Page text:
Memphis — birthplace of rock ‘n’ roll and iconic destination for blues — is also home to a whopping 50-plus museums. And not one but three are brand new: the Blues Hall of Fame Museum, the Ducks Unlimited National Waterfowling Heritage Center at the Bass Pro Shops, and the Memphis Music Hall of Fame Museum opening at the end of this month.
These new attractions join institutions like the turn-of-the-century firehouse at the Fire Museum; Sun Studio where Elvis became a star; Pink Palace, a science and history playground with a planetarium; the Memphis Brooks Museum of Art; and the Belz Museum of Asian & Judaic Art.
Here, the scoop on the new kids on the museum block, plus a few more that we think are worth a visit.
Blues Hall of Fame Museum
This newly opened, $2.9 million project is part of the Memphis-based Blues Foundation. Located across the street from the National Civil Rights Museum, the museum pays tribute to the 140 inductees who have helped to keep the blues alive over the years. Special displays include a signed B.B. King guitar, Sonny Boy Williamson II’s Hohner harmonica plastic amplifier (the first harmonica amplifier ever made), Albert Collins’ Fender Telecaster guitar, and Ike Turner’s performance shirt — which he insisted be leotard-tight fit to prevent bunching during performances. Each exhibit has an interactive touchscreen that allows visitors to look up songs and artists, while two private listening booths offer endless blues record tracks. $10.
Ducks Unlimited National Waterfowling Heritage Center
Located in the brand new Bass Pro Shops at the Pyramid, this interactive museum showcases the history of waterfowling and wetlands conservation. Learn about the wildlife found along the Mississippi Flyway and the importance of conserving wetlands. Enter a duck blind and try duck hunting via an interactive 4D simulation experience — and experts are standing by if you have any questions. While you’re here, don’t miss taking the country’s highest freestanding elevator (28 stories) to the top of the Pyramid, for a 320-foot-high view of the Mississippi River and Memphis. Free admission.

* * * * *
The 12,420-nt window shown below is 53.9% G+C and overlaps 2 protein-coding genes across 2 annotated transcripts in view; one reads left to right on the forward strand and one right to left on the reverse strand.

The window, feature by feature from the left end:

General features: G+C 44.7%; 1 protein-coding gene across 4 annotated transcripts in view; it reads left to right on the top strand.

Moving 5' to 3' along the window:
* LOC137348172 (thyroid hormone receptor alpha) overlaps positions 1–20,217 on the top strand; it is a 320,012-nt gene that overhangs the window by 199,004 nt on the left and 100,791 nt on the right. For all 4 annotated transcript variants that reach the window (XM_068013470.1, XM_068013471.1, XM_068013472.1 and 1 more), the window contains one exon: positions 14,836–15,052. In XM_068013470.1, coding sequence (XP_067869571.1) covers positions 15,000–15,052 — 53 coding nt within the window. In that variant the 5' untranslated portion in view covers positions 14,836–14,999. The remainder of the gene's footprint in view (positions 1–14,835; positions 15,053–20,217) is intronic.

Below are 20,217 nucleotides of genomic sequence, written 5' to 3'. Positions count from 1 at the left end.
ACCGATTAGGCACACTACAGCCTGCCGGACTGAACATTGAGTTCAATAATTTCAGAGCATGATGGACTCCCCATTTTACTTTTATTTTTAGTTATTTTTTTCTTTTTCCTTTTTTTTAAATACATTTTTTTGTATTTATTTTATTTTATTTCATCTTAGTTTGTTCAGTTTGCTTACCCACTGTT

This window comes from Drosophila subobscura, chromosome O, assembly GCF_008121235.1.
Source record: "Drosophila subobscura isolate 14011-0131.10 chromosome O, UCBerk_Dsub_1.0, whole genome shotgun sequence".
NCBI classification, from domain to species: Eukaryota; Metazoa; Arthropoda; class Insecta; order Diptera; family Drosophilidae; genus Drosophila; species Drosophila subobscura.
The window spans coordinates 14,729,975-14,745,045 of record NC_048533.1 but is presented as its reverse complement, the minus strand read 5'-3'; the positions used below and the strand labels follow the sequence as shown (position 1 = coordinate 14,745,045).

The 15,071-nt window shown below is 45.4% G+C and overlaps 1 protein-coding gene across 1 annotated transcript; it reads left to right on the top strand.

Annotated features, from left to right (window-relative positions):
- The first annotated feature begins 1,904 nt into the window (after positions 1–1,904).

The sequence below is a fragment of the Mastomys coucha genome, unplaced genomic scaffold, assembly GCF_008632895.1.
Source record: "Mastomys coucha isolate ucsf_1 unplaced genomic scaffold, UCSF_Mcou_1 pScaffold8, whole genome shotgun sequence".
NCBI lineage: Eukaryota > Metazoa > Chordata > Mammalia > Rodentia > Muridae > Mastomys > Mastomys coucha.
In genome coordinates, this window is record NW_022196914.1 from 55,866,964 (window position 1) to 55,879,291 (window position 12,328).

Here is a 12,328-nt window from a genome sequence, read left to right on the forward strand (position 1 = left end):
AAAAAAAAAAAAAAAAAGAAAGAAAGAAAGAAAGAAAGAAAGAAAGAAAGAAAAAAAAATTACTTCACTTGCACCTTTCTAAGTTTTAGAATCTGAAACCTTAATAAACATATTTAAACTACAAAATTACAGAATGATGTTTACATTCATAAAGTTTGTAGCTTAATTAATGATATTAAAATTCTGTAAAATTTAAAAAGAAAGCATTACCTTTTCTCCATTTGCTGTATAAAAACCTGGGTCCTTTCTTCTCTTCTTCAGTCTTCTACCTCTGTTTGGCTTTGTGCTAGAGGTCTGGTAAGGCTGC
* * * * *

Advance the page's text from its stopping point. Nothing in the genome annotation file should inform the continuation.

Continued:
Memphis Music Hall of Fame
Opening soon, this Beale Street museum, adjacent to the newly relocated Hard Rock Café, will be the only Memphis museum focusing specifically on the rock, soul, jazz, blues, and R&B heroes of Memphis music. You’ll be able to pay homage to the bigger-than-life musical legends who rocked the planet in this new, educational and highly interactive exhibition, all under the care and management of the Memphis Rock ‘n’ Soul Museum.
National Civil Rights Museum
Reopened in 2014, the National Civil Rights Museum encompasses the Lorraine Hotel where Martin Luther King was shot as well as the boarding house from which James Earl Ray pulled the trigger. Visitors can stand in Ray’s room, left exactly as it was the day of the assassination, for a chilling step back in time. Elsewhere in the museum, 260 artifacts and 40-plus films, oral histories, and listening posts guide visitors from the beginning of the resistance during slavery, through the Civil War and Reconstruction, the rise of Jim Crow, and the events of the late 20th century that drove people around the world to stand up for equality. $15.
The Metal Museum
This is the only institution in the U.S. devoted exclusively to the art and craft of fine metalwork. Enter through exquisite artist-made gates, made of hundreds of individual medallions, to visit galleries filled with stunning contemporary metal objects. We love that the working blacksmith shop in the back of the museum hosts “repair days,” during which anyone can bring in broken items for a metalsmith to fix. Also recommended: Walking to the edge of the property for drop-dead gorgeous views of the Mississippi River. $6.
The Cotton Museum is much more than fair to middlin’ — a term which originally referred to the grade of the cotton. After all, this cash crop created empires, transformed American culture, and arguably changed the world. At the museum, tread on the same legendary floor where the elite members of the Memphis Cotton Exchange once stood. You’ll leave with an understanding of Memphis’s art and history, and how the city’s flourished with the people who originally moved here to work in the cotton industry. $10.
Mississippi River Museum
Add a bit of adventure to a cultural day by whisking across the harbor to Mud Island River Park via monorail. Here, at the Mississippi River Museum, learn about the river said to be “too thick to drink and too thin to plough.” Those were the words of Samuel Langhorne Clemens, otherwise known as Mark Twain. Find more than 5,000 artifacts and two full-sized boat replicas to learn all about the body of water that the prolific writer was so beguiled with. $10.